6 Questions To Ask Yourself Before Quitting Your Job

May 21, 2020 · 4 min read

“The only Zen you can find on the tops of mountains is the Zen you bring up there.”

-Robert M. Pirsig

We’re ready for something new.

New lives. New health. New times.

And new jobs.

The social changes, the normalization of remote work, the restructuring — a new life feels more possible than ever.

Opportunities that arrive during the stress of a pandemic are especially seductive. But the stress is temporary and the decision to quit may not be.

Use these six questions to put your decision to quit in perspective.

On the interview trail, you hear the question: What attracted you to our company?

This question is elegantly misleading.

But by answering it before you start looking at other jobs, you gain insight into why you’re thinking about leaving. What you’re really being asked is:

Are you being pushed from your position?


Are you being pulled toward a new one?

Are you trying to avoid something bad or is there something specific you’re moving toward? Your answer clues you in to what and where the issues are, but also what your motivation is for leaving.

There are good and bad reasons for wanting to quit your job. But if you figure out that the issue is with you, quitting won’t fix anything.

If the issue is the workplace, it may be time to find a better fit.

No job is perfect.

They share the same problems, just in different proportions. Everyone has a culture problem. Broken processes abound. Toxic people infiltrate the best jobs. Communication will never be perfect.

Quitting could mean replacing your terrible boss with an awesome one. But you may gain a new broken system or a hierarchy that stifles your growth.

Which set of problems would you prefer?

Take an honest inventory of the new position. Social media and the litany of job sites make inside information easy to obtain. Take advantage and network to learn what you need to. Check online sources. Get an insider’s perspective.

The grass, as they say, may not be greener for great reasons.

A toxic co-worker who has been fired from their last four jobs is probably temporary.

An organization that waits for one person to die so they can promote someone else is a permanent problem.

Start by defining the problem with your current position. Once you understand that, you can envision the end-point. The more permanent (or farther away the end-point), the more urgent is your decision to leave. The more temporary the problem, the less urgent.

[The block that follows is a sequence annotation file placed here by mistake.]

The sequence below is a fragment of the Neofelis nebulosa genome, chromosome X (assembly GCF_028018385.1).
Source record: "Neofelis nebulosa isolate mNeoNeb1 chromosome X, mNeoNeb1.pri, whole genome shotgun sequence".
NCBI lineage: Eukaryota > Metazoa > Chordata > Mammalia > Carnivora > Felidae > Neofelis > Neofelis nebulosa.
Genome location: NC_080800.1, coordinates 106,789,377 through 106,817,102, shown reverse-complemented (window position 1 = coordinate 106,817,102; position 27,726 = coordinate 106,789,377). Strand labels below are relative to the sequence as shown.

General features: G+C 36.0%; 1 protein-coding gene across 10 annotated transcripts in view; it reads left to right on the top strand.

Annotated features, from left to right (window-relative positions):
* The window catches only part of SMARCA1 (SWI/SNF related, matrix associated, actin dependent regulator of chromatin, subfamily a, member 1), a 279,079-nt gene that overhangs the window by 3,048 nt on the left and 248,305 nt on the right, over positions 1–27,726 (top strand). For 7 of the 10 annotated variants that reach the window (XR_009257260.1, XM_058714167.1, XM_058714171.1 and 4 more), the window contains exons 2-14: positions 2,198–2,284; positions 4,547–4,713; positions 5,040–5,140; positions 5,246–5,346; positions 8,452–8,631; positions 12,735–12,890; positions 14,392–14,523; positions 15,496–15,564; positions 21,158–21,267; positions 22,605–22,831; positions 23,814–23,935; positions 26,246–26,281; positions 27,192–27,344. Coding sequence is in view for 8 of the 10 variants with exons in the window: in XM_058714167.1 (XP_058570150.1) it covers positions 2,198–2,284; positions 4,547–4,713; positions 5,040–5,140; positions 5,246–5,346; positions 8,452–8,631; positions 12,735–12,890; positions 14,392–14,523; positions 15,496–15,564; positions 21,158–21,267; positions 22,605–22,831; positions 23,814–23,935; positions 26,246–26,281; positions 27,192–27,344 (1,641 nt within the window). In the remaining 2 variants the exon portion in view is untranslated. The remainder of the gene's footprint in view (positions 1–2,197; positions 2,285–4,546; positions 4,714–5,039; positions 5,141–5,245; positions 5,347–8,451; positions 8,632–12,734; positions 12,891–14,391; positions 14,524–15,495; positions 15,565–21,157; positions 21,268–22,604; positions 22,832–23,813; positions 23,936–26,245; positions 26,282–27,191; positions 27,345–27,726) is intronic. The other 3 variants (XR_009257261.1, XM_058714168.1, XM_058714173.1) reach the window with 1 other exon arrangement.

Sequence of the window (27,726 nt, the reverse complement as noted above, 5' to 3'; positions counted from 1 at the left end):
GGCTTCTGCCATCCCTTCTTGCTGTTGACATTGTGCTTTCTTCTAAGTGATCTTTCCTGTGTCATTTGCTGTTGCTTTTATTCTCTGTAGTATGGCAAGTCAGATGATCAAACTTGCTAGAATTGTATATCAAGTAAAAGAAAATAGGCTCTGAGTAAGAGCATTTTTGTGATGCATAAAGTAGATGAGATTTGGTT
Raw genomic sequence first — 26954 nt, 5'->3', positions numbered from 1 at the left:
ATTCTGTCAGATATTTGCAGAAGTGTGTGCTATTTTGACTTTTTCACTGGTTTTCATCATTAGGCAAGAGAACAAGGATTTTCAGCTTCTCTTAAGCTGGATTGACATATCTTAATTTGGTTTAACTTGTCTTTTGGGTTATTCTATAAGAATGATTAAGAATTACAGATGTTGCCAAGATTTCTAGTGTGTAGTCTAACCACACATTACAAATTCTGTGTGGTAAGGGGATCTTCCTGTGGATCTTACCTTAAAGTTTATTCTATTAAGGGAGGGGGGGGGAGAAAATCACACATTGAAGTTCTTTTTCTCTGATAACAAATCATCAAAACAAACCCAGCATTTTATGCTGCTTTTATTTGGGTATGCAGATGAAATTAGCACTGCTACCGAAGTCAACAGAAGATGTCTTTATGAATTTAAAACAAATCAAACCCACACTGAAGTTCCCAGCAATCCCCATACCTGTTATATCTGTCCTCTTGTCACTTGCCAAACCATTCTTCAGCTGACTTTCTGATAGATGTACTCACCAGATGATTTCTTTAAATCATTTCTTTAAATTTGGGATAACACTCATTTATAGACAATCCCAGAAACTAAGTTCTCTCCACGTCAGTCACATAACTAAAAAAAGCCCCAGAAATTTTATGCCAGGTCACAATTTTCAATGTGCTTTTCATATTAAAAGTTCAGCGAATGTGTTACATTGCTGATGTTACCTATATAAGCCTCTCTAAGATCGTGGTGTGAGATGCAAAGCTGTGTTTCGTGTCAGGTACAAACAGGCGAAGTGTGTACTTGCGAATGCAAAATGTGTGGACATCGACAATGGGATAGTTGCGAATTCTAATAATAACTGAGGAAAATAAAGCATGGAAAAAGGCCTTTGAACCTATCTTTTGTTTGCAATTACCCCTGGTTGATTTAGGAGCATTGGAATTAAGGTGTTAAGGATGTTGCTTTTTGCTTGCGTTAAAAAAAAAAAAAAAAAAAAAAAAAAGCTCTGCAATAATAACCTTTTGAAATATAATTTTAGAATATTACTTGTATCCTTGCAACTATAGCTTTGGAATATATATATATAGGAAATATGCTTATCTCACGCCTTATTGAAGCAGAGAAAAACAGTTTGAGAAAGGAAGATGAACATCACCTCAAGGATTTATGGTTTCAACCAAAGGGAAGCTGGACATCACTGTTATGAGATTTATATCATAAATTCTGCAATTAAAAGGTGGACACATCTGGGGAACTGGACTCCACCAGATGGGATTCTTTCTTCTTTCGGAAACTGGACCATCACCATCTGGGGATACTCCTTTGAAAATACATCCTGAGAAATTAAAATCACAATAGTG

Quitting can be a permanent solution — make sure that your reasons for doing it aren’t temporary.

If you are fantasizing about the splendor of your new life, you’re not being objective.

Quitting will have consequences too.

You could lose money or benefits. You could burn bridges. You could get locked into a restrictive contract that limits your time or freedom in some way.

Take inventory of all aspects of work; not just the bad ones that seem like priorities. Pay, culture, schedule, friends, time off, benefits, opportunities for growth — all aspects of your job.

By taking an inventory of all aspects of your job, you will not only put your current problem in perspective, you’ll also realize what you could lose by quitting.

“Better to light a candle than to curse the darkness”

-William L. Watkinson

You have control over yourself and many parts of your job. Are you exercising that control or are you cursing the darkness?

Did you seek out new responsibilities or did you avoid them and that’s why you were passed over for a promotion? Did you join the committee that could fix the problem or did you join the peanut gallery?

Organizations generally have avenues to fix problems and if you learn the lingo and who the players are, you can change things. And, if you’re unwilling to put your skin in that game, why would you be any different across the street?

Personal development follows the same logic — it’s not our employer’s responsibility. Having a sense of purpose, building character or seeking new challenges are choices that lead to development. These are internal processes and decisions. They are things we can control.

If you are not willing to accept responsibility at Organization A, you won’t do it at Organization B either.

“If you don’t know where you are going, any road will get you there.”

-Lewis Carroll

If you have a life plan, this question is easy.

If you do not have a plan, a new job will feel like a square peg in a round hole. If you’re quitting because you “just want to quit” or because of a temporary reason, you’ll find yourself trying to make a new job fit.

When you have no plan, you’ll find yourself forcing a new job into your life. You’ll do this to “prove” how right your decision to leave is. The new position won’t flow and you’ll start making excuses for it before the job even begins.

If this is your dilemma, then stop — you aren’t ready to quit.

Stop lamenting your job, work on crafting a plan instead. Let your current job go on auto-pilot while you’re figuring out what you want. Your plan doesn’t have to be perfect, it just has to have a direction.

And once you know where you’re headed, the road will become much clearer.

The Helm

Today’s top business leaders, in their own words.


Written by


I get stuff out of my brain by writing about it.

The Helm

The Helm

Business leadership advice, from real business leaders. The Helm is a carefully curated collection of insightful content from the business frontlines.


Written by


I get stuff out of my brain by writing about it.

The Helm

The Helm

Business leadership advice, from real business leaders. The Helm is a carefully curated collection of insightful content from the business frontlines.

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